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Art Asia Pacific

On the innermost wall in the dim basement of New Delhi’s Talwar Gallery, an image flickered to life. A  red-robed woman, visage indiscernible, began moving slowly to a mournful thrum, the torpid choreography seemingly prolonging time. A lion, blackgarbed dancers, minuscule men with suitcases, and a body floating on water eventually appeared on the same screen in staccato, animated sequences. Abstruse yet mesmerizing, the video Life is fluid (2021) has the air of a séance, with phantom characters being “summoned” in the dark, inviting immersion rather than interpretation.

This occult quality permeated Kartik Sood’s solo exhibition “In Thin Air.” Featuring works from the past two years, the show drew on the romantic idiom. Romanticism emerged in the 18th-century to counter the then growing rationalization and regimentation of life and society by affirming the individual’s will, as well as one’s expansive emotional and spiritual experiences. As exemplified by Life is fluid’s surreal scenes, Sood’s works unsettle expectations of rational narrative, and foreground instead the atmospheric and emotional aspects of the self’s encounters with the world.

Elsewhere, “In Thin Air” aligned with the Romantic celebration of nature’s vastness. The paintings Traveling beneath, Face in the clouds, and Treasure (all 2019), for example, depict humans overpowered by alpine vistas, an homage to Sood’s Himalayan hometown of Shimla. The artist’s childhood memories haunt other works, firmly locating the show in his subjectivity. For instance, on the collaged canvas Domesticated sunset (2020), the protagonist hunched over the table, examining a miniature sunset, is a postman Sood remembers from his youth, while in Tilted sky (2020), the seemingly lunar terrain is in fact Shimla at night, graced with a fantastical “star-producing” contraption on the horizon. The mystical landscapes draw attention to the gap between humanity’s limited knowledge and the material realm’s mysteries. In our conversation, the artist confirmed an interest in transcending the world’s “superficial layer” and exploring the supersensible aspects of reality.

Sood’s Romantic preoccupation with superficies is literal as well. In his paintings, he plays with the perceived depth of the picture plane through the manipulation of scale, figures that appear recessed, and miniaturized and collaged insets. In most works, like Domesticated sunset, Territory problems (2020) and Daily theater to feed a family I-XII (2019), human figures are located in the middle ground, reduced in size and at a perspectival distance from the viewer, surrounded by forms both indecipherable and lucid, challenging a rational understanding of space. Elsewhere, cardboard cutouts (such as those in Roots and branches /fragmented family, 2019) and cast-iron protrusions (Touching the earth and passing the name, 2019) extend the flat surfaces while creating mutable shadows on the compositions.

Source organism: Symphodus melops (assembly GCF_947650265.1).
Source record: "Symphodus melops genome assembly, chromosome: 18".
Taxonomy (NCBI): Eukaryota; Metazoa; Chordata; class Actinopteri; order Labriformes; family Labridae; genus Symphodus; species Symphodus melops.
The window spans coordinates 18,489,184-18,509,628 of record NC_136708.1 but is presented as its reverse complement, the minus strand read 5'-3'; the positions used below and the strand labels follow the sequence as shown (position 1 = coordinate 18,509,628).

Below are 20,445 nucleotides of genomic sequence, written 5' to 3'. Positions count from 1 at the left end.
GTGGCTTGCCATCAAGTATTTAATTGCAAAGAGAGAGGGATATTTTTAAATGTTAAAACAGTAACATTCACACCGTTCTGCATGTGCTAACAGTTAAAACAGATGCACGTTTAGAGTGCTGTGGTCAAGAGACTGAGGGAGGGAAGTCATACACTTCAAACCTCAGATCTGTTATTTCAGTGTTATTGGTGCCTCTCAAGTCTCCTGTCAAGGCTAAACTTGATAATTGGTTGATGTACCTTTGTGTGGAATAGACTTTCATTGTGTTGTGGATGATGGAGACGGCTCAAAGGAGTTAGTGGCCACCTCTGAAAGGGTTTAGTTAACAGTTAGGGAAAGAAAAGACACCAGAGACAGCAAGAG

In a time of bloodshed and unreason in India, when structures of state and society are imperiled by genocidal religiosity, a fascination with the numinous is fraught. When death is confronted earnestly, the result is pat—as in the unsubtly titled Color of blood is the same (2021), a two-part painting made after nationwide protests against an unconstitutional citizenship law featuring wounded citizens backlit and arranged against an archway. Perhaps a better approach to processing death under tyranny is irony. A foil to the paintings featuring sublime motifs and terrains, the watercolors Boy to have an elephant’s head and Trouble (both 2021) riff off the quotidian and take the form of absurdist tableaux. For instance, the Boy triptych conveys the transfiguration of the protagonist into part-beast, while Trouble is a diptych about a city beset by monkeys. The tinge of saffron in Boy recalls the palette embraced by the extremist Hindu right, while Trouble’s monkeys, notorious denizens of Delhi, are balanced on power cables, offering rich allegorical potential. Thus, a self-conscious humor undercuts the melancholia and nostalgia elsewhere in the show, a response to the conditions of contemporary India. Eschewing representation in favor of an oblique commentary on the trauma of fascism, these works link the ethereal to the material.

Animated by the legacy of Romanticism, Sood’s “In Thin Air” was expressive and eerie. In its questioning of the limits of the rational, it provoked reflections on the crisis of meaning prevailing in India and the world.

-Kamayani Sharma